Instead of providing an enabling business environment, the government is applying a version of the infant industry logic. Has start up India and stand up India failed to uphold their objectives? Critically comment.
Government launched the Start-up India, Stand-up India campaign along with slew of measures like simplifying regulations, offering some handholding, a few tax breaks, and a fund-of-funds—to rev up the start-up engine and enable entrepreneurship, technological progress and innovation.
However, a very little progress is made on it. This is mainly because of some inherent flaw in the design of the programme and negligence of practical aspects. The major lacunas in current design are
The government has so complicated access to the programme that start-ups haven’t been able to get close. Government received only about 1,368 applications; of these, only 502 were recognized as start-ups by the department of industrial policy and promotion. And an even smaller subset—just the 111 firms incorporated after April 1, 2016—were considered for tax benefits. Finally, the benefits were granted to only eight start-ups.
From start-up fund of 10000 crore under SIDBI, though bank has sanctioned some amount but this amount hasn’t been withdrawn. This is because the bank only puts in 15% of the total corpus, while it is the VC that has to bring the remaining 85% to the table. And, this year, VCs have struggled to raise that kind of money—as a result, funding has almost halved.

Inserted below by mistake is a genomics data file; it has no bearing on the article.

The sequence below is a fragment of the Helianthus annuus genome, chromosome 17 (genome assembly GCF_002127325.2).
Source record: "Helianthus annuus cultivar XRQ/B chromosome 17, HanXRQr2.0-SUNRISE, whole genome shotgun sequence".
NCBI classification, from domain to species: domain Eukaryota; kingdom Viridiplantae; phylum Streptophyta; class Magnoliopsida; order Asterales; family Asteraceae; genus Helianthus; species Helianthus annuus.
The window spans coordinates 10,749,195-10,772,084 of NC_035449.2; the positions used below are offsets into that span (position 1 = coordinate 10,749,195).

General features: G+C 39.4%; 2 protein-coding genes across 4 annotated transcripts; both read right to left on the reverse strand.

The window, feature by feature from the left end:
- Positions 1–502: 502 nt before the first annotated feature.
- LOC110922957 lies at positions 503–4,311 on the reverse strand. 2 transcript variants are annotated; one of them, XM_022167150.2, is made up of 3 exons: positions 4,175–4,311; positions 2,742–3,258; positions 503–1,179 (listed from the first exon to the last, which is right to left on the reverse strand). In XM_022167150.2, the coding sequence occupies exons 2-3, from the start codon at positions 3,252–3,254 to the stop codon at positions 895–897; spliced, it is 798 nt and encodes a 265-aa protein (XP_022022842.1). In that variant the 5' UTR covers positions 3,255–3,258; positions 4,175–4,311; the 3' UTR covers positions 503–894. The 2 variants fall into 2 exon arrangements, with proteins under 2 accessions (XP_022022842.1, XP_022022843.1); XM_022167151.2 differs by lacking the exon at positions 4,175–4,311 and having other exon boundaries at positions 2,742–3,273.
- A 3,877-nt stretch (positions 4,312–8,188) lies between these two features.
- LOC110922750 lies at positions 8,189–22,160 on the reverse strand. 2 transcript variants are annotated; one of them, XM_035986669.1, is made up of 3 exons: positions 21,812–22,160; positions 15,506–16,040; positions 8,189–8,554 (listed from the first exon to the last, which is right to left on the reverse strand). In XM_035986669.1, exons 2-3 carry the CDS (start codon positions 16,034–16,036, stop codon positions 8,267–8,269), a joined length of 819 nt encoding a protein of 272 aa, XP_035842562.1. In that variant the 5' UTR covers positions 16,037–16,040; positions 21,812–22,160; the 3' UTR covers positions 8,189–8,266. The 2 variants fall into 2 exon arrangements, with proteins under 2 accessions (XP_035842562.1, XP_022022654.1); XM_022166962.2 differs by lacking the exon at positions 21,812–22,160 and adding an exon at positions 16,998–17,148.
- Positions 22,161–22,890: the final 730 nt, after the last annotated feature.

The government had initially mandated that VCs could only use the money to fund early- stage start-ups. This severely restricted the investment options of VCs, who then simply ignored the government’s offer so the scheme had to be restructured to loosen the restrictions. Under the new rules, VCs will only have to invest half the corpus in start-ups while the other half can go to relatively mature firms.
Another reason for the poor response from VCs was the government’s requirement that participating investors had to be registered with the Securities and Exchange Board of India. But some of the biggest VCs aren’t, and the government has essentially shut them out.
Initially tax holiday was allowed only for first three year, but only few start up could become profitable in first three year so this tax soap remain ineffective to attract the new entrepreneurs. Now tax holiday extended to five year.
Thus government need to provide enabling environment to start up for their growth rather than applying a version of the infant industry logic. The government too is interfering with the market mechanisms necessary for steering the growth of start-ups. Excessively high valuations and irrational